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african art patron
African art a passion for patron
By Kyle MacMillan found at Denver Post
Maxey Megrue, left, and Bonnie Warne look at works in the African gallery in the Denver Art Museum s new Hamilton Building. Daniel Yohannes and his wife, Saron, funded the gallery. (Post / Glenn Asakawa)
Talk about a loaded résumé.
Daniel Yohannes, a former vice chairman of U.S. Bancorp, certainly knows how to keep busy. In September, he co-founded New Resource Bank, a San Francisco startup specializing in funding "green" businesses - including alternative energy and organic foods.
Yohannes and his wife, Saron, funded the museum's first African gallery, one of the most dramatic spaces in the new Hamilton Building.
Specially designed cases and pedestals show off the selections amid a startling collision of angled walls and ceiling planes in the 2,630-square-foot space on the fourth floor.
"You get a lot of comments, particularly from parents who have children, about the interaction they have been able to have through the African exhibit," Yohannes said. "The comments I've had have been extremely positive, but at the same time we understand that we need to do more."
To that end, he agreed to assemble and lead a group of people who the museum hopes will help boost its still-fledgling collection of African art.
"He is very excited," said Nancy Blomberg, curator of native arts. "He actually came to us. Once he named the gallery, he said, 'OK, how can I help beyond this? What do you need in terms of collections?"'
In the short term, the museum has decided to focus on the acquisition of examples by 10 major contemporary African artists, whose works can reach six-figure prices. These include Ethiopian-born New York artist Julie Mehretu and Ghanaian- born sculptor El Anatsui, who has lived much of his life in Nigeria.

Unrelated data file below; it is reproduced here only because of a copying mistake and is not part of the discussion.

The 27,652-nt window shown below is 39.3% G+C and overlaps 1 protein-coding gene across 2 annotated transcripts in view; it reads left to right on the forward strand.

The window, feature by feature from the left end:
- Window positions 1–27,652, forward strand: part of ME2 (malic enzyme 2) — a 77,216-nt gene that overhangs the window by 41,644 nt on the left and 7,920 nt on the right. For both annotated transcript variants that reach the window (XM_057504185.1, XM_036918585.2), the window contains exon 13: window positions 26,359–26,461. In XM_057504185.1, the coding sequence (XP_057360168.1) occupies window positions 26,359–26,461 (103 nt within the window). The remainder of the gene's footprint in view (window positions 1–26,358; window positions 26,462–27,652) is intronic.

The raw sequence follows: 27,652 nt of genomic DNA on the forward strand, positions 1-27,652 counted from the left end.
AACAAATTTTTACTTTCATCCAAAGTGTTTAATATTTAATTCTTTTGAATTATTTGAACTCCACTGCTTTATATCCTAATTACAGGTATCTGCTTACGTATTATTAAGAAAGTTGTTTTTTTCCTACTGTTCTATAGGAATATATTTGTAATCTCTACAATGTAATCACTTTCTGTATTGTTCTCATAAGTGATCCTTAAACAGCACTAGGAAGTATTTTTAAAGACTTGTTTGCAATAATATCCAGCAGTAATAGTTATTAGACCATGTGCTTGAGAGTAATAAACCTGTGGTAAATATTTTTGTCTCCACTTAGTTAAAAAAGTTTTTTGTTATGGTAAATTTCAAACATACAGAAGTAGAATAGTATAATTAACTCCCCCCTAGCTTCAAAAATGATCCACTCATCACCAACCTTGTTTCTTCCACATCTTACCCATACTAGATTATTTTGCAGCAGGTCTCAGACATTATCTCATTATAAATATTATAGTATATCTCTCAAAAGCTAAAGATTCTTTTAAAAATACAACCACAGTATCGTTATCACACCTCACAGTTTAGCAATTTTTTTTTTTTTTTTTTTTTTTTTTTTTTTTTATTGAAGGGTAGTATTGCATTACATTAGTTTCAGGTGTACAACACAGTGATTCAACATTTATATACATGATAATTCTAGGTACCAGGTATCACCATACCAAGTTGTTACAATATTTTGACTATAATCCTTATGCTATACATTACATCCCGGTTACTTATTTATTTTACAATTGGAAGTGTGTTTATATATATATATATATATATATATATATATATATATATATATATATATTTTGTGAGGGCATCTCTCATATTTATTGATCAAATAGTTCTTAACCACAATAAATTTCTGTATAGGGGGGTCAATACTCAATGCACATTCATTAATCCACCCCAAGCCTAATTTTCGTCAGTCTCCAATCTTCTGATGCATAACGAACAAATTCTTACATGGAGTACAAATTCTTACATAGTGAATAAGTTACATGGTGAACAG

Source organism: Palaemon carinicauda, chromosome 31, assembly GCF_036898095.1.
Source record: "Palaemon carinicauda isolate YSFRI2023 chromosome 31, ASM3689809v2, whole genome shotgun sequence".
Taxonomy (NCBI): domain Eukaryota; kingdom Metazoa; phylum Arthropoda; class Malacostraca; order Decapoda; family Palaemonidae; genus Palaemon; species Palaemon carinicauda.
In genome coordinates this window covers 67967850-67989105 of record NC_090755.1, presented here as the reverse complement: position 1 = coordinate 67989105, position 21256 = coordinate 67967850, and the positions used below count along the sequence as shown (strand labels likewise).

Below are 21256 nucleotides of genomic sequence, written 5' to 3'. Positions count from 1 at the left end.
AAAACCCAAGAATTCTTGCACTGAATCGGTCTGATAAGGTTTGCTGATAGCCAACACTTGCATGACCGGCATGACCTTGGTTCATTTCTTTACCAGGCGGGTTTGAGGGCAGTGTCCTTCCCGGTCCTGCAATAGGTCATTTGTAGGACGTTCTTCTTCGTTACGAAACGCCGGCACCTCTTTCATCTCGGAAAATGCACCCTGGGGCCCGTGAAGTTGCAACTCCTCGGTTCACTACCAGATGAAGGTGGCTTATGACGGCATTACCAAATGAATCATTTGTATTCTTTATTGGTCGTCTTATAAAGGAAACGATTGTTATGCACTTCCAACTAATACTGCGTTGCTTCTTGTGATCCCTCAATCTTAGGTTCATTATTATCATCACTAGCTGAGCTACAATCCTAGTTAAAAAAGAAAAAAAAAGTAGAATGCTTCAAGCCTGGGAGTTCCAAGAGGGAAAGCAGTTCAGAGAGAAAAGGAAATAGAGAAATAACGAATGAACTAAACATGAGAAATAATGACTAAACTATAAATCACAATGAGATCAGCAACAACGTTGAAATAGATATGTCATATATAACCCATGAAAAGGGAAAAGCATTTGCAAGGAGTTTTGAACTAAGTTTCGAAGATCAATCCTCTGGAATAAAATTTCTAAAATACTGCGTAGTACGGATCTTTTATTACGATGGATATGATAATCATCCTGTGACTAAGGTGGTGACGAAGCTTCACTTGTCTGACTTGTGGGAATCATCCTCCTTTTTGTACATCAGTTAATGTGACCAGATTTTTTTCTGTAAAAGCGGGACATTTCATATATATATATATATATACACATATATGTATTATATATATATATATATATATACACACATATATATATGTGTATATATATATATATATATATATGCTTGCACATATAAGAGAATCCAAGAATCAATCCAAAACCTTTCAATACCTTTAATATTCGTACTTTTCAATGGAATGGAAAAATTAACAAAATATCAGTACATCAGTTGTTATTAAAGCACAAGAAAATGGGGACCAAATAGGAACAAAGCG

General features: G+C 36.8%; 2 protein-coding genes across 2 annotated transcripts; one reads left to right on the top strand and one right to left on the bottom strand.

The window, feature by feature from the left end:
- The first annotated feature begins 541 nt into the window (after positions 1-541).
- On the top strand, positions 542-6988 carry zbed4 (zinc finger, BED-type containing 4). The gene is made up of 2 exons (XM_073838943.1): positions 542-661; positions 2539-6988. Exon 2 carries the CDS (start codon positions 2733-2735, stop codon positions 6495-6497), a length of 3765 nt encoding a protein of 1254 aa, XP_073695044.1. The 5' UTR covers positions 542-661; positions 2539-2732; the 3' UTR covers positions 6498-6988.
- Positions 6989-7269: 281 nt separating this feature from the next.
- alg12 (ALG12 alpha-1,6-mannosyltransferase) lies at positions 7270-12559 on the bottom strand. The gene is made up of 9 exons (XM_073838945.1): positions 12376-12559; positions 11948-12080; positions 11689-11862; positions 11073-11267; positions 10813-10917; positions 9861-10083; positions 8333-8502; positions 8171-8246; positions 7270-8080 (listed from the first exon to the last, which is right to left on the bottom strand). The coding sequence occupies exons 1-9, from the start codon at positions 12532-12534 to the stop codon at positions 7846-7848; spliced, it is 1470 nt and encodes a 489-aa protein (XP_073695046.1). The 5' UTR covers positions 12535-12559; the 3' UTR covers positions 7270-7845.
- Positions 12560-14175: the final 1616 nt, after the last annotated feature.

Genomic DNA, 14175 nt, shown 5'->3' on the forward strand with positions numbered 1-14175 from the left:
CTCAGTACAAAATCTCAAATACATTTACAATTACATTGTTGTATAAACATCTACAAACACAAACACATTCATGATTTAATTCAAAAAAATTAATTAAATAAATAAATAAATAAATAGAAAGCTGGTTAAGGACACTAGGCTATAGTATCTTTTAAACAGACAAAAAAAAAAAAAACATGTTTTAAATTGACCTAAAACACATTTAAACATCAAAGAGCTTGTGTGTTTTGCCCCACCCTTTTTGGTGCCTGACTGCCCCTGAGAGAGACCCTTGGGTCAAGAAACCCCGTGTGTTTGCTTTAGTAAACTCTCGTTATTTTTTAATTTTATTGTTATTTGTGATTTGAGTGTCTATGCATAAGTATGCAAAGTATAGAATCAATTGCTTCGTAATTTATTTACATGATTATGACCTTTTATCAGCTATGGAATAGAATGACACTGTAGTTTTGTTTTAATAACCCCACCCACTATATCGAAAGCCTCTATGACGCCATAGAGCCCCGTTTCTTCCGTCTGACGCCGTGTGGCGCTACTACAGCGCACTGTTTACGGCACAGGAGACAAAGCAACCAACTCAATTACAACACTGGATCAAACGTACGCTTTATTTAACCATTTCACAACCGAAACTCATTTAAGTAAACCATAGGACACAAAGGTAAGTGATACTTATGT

Daniel Yohannes brings business and political connections to his seat on the Denver Art Museum's board of trustees. (Post / Glenn Asakawa)
About 20 people attended the first meeting of the acquisitions group in November, and Blomberg said it will begin its activities in earnest this month.
"Daniel has been involved with us for well over a decade," she said, "and we're just thrilled to have him help us work with the contemporary material and bring some of the biggest names in contemporary art to Denver."
At the same time, the museum is trying to broaden its representation of historical work, which is mostly focused at this point on western Africa.
"It is a goal of ours to have the continent much more well represented," she said. "There is one strategy that says you play to your strengths, and we have done that to some degree - our Yoruba collections are terrific.
"But now, it's time to broaden it, because we are really the only museum between Kansas City and San Francisco that significantly collects African art, so we need to have a broader representation to show all these different art forms and cultures to the people in Denver."